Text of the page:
Josephine Baker’s life—her rise from the slums of St. Louis to stardom on the cabaret stages of Paris and worldwide renown as a singer, dancer, impresario, and civil-rights activist—would be extraordinary enough without the part she played as a secret agent during World War II.
Recruited by the French intelligence services in the lead-up to the Nazi invasion, she played a vital role smuggling documents, gleaning information from high-society friends, and supporting the Resistance. When she was honored in 2021 with a symbolic burial in France’s Panthéon, President Emmanuel Macron hailed her “courage and audacity” and paid homage to the fierce mutual embrace of the American star and her adoptive home.
During the ascendancy of Fascism in Europe in the 1930s, Baker’s race, gender, and outspoken commitment to freedom made her a natural enemy of the Nazis. They reviled her but apparently did not respect her enough to treat her as a threat.
Her fame and visibility might have ruled her out of any clandestine activity, but in fact her profession allowed her crucial freedom of movement. After the German invasion of Paris, she traveled south with an extensive entourage to her château in the Dordogne, which became a stronghold of the nascent Resistance, and where she faced off dramatically against a group of Nazi officers who came to search the property.
Later, Baker and her handler turned lover, Jacques Abtey, traveled to neutral Lisbon under the pretext of launching a tour to Brazil. Among the star’s trunkloads of costumes and furs—plus her menagerie of pets, which included a Great Dane, a monkey, a marmoset, and a pair of white mice—were stashed reams of information about German military movements, written in invisible ink in the margin of musical scores, destined to be smuggled to the British.
Given the value, danger, and sheer flamboyance of Baker’s spying activities, it’s a shame that she hasn’t found a better chronicler of her exploits or her complicated history. For Agent Josephine, Damien Lewis, the British author of several works of military history and biography, dug into hard-to-access archives and the chronicles left by key players to create an account that is long on detail but sadly lacking in psychological insight or storytelling panache.
On one early mission, Baker—whose stardom gave her entrée into rarefied social circles—was dispatched to discover what her friend Miki Sawada, wife of the Japanese ambassador, might know about her country’s plans in the mounting conflict. Lewis tells us only that Baker was “tasked to find out the true intentions” of Japan, and in the next sentence that “she soon winkled out the truth.” What this “winkling” involved, where it took place, or how Baker might have felt about betraying a friendship is nowhere to be found.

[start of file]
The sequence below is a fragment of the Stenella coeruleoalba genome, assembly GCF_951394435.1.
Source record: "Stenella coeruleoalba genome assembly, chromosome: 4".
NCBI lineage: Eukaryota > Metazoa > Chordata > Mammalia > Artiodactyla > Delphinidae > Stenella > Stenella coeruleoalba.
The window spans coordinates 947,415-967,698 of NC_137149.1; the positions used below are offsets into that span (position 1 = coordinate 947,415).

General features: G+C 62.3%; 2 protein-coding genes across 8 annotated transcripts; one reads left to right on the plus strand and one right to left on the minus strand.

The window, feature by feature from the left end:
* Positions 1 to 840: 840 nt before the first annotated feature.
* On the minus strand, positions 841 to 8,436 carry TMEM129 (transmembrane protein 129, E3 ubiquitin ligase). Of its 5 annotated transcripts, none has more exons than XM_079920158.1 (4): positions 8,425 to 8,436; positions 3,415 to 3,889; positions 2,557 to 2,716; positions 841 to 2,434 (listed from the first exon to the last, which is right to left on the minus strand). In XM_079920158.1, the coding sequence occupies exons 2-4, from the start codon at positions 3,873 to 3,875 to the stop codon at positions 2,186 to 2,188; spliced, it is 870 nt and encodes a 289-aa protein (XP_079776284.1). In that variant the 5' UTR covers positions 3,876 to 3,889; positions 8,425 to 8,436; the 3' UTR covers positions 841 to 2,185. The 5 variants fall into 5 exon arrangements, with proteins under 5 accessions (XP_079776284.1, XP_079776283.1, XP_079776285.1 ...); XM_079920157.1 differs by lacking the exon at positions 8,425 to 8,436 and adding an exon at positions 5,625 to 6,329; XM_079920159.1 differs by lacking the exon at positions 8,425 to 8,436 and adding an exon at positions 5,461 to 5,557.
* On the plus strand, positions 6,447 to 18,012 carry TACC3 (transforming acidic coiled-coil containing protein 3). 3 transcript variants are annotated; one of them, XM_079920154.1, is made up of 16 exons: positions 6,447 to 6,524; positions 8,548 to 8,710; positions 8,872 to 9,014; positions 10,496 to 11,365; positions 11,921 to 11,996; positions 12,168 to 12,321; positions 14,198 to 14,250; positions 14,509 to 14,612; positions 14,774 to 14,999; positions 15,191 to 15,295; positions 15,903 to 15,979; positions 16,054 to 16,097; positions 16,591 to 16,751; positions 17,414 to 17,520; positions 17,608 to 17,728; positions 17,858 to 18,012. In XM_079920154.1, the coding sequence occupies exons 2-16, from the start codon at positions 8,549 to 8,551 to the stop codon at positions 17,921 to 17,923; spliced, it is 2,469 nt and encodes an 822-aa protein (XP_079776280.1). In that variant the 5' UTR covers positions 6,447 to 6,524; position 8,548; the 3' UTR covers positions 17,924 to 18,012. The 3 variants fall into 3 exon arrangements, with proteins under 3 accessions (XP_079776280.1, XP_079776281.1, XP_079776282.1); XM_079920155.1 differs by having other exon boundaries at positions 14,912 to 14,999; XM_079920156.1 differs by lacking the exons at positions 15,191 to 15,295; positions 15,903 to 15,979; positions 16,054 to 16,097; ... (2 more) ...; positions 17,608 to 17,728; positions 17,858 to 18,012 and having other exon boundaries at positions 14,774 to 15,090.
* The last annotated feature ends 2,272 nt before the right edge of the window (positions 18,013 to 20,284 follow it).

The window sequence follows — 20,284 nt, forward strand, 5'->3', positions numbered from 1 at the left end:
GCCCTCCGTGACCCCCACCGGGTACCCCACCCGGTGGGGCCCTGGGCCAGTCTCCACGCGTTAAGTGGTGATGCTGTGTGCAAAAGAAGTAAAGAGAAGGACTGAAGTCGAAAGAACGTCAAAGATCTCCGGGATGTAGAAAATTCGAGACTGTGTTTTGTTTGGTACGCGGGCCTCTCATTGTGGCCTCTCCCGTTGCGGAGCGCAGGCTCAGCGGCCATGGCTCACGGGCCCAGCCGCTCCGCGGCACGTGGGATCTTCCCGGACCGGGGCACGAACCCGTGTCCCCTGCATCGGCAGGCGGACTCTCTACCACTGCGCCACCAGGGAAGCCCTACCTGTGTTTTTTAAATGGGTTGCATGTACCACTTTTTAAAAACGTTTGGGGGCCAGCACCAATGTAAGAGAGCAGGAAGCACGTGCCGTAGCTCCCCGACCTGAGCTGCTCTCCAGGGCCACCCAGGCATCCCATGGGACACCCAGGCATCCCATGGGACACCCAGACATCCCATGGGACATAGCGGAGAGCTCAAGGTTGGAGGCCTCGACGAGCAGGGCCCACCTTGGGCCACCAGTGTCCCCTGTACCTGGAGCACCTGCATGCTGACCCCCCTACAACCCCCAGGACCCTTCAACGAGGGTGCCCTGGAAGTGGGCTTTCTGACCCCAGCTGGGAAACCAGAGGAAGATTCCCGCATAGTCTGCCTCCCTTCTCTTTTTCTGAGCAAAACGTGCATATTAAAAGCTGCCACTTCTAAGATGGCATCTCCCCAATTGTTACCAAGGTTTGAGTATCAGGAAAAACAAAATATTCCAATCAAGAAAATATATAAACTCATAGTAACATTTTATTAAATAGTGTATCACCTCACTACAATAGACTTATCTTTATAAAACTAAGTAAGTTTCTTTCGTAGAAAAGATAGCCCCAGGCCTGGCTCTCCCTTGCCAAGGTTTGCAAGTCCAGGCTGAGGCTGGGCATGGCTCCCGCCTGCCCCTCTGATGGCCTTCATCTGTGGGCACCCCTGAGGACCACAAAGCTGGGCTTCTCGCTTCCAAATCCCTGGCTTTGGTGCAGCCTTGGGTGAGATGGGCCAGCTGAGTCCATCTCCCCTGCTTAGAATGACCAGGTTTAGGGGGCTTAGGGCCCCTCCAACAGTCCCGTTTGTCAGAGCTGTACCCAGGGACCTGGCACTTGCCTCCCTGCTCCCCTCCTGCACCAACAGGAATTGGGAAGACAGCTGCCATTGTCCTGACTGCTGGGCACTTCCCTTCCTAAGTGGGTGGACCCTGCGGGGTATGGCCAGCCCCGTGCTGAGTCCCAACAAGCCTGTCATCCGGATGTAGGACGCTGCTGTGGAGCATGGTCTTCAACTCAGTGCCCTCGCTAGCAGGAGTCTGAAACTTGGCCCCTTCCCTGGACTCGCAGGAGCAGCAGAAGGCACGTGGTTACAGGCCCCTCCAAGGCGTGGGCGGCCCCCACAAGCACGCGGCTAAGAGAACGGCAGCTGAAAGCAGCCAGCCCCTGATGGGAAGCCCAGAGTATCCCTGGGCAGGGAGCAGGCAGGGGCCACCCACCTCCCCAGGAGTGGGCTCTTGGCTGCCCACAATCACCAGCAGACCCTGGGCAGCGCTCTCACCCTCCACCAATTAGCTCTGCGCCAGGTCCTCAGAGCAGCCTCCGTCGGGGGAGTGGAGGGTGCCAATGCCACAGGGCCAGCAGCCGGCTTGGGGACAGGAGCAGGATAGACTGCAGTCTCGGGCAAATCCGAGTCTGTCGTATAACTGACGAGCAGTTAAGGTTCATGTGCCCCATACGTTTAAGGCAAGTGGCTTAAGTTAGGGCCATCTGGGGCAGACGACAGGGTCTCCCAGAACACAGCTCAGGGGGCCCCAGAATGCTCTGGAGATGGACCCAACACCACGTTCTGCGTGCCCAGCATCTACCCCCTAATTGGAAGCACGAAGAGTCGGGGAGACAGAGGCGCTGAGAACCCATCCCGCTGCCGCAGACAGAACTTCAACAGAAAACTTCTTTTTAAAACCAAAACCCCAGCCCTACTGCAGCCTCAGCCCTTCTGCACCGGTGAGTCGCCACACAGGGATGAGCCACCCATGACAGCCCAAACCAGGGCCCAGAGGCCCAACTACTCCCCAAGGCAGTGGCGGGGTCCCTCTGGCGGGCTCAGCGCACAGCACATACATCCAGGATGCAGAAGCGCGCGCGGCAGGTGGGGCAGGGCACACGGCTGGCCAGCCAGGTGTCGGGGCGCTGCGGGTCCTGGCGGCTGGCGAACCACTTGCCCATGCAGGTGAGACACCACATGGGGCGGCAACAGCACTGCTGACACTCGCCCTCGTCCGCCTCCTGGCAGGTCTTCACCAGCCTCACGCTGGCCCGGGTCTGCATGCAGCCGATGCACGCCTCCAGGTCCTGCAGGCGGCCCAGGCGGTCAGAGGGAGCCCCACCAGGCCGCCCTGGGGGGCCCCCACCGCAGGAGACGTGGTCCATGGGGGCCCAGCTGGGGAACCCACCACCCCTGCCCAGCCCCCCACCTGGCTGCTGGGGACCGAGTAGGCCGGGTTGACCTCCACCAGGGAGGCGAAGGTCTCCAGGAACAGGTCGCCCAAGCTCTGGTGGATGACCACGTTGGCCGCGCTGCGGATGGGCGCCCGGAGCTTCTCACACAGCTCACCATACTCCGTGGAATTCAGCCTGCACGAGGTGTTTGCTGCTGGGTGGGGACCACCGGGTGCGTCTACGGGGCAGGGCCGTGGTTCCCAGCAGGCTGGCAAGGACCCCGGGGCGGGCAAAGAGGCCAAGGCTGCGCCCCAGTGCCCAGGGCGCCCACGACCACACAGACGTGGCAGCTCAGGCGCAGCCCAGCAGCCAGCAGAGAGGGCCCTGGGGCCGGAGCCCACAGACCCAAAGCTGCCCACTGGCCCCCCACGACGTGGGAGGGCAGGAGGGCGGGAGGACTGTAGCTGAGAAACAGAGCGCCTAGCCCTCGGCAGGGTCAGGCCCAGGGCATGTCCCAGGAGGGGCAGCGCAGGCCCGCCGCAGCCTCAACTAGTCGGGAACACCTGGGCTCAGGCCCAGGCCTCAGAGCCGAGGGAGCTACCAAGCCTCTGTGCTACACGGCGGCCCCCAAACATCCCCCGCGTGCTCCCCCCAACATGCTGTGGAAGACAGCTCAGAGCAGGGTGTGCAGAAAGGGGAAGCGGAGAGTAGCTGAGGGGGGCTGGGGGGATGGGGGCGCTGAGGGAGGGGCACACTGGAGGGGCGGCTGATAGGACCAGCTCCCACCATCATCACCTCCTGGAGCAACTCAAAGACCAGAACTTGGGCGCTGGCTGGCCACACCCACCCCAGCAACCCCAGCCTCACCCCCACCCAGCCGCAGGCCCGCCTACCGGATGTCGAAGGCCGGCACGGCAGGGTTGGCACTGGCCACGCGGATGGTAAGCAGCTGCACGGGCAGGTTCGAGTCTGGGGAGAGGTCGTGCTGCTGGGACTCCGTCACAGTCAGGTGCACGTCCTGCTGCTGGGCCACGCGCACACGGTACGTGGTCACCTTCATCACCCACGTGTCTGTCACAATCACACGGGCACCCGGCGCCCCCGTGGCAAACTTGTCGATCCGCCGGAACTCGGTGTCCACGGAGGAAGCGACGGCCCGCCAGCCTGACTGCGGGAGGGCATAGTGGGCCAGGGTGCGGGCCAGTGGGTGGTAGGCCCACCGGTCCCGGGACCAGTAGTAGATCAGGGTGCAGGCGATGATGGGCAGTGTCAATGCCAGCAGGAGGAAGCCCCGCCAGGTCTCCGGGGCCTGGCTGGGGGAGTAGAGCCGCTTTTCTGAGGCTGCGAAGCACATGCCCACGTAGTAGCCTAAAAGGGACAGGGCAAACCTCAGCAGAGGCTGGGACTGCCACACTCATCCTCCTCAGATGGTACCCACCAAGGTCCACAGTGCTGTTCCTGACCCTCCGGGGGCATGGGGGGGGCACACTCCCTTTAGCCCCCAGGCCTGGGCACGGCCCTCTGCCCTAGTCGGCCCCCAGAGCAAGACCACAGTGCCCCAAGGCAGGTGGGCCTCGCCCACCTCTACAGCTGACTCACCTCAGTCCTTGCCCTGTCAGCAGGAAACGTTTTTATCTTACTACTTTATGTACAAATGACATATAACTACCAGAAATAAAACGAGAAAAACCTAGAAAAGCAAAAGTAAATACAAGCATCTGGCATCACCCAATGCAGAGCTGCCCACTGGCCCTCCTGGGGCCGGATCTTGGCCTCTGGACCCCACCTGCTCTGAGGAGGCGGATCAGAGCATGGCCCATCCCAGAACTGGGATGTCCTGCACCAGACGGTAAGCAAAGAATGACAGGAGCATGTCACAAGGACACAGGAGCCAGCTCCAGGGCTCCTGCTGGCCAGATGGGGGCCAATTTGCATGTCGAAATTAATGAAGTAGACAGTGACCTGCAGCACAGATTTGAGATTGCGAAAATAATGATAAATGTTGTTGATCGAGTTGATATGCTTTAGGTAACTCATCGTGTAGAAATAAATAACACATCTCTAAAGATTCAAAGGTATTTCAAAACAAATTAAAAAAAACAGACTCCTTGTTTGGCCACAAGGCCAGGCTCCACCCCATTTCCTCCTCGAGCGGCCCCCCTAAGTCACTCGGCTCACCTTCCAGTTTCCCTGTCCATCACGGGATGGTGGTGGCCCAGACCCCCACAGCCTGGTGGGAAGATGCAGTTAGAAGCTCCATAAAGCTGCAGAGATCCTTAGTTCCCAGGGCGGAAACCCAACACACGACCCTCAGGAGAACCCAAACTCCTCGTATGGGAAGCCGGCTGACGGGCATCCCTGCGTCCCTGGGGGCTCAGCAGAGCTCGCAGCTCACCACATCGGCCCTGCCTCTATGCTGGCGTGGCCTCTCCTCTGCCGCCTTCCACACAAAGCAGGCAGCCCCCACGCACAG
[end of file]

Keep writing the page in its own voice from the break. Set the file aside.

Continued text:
Other sources reveal that Baker used her body as a record-keeping device, pinning notes to her undergarments and writing on her skin in the bathrooms at embassy parties, trusting that officials would not dare to strip-search a superstar.
Despite Baker’s nominal centrality, Lewis is more comfortable with the male characters in her story, whom he’s able to fit into familiar story arcs. These figures include naval officer Ian Fleming and his friend the “charming, suave, impeccably-dressed” chief of Britain’s Secret Intelligence Service in France, Wilfred “Biffy” Dunderdale, on whom Fleming modeled his James Bond.
In Fleming’s hugely influential oeuvre, of course, women are rarely protagonists—they’re dupes, distractions, double-crossers. And for a writer such as Lewis, apparently steeped in Fleming’s work, there’s a constant hum of astonishment that Josephine Baker would, or could, work as a secret agent.
He does not consider how the pressures of moving through the world as a poor Black woman—especially in Jim Crow–era America and Nazi-dominated Europe—might in fact have prepared Baker perfectly for her role as a spy. She was certainly well used to betrayal and had been manipulating other people’s (especially men’s) expectations and desires since she was a teenager. She became a star by simultaneously embracing and ridiculing colonialist notions of “exotic” Blackness and animalistic sensuality, and her later self-mythologizing makes her a slippery biographical subject.
The specifics of her espionage career are remarkable, and certainly worth the telling—both in this form and in the screen adaptation this book has its eye on throughout. But what’s truly remarkable is that she was so consistently underestimated. Josephine Baker was a spy all along.
Joanna Scutts is the author of The Extra Woman: How Marjorie Hillis Led a Generation of Women to Live Alone and Like It and Hotbed: Bohemian Greenwich Village and the Secret Club That Sparked Modern Feminism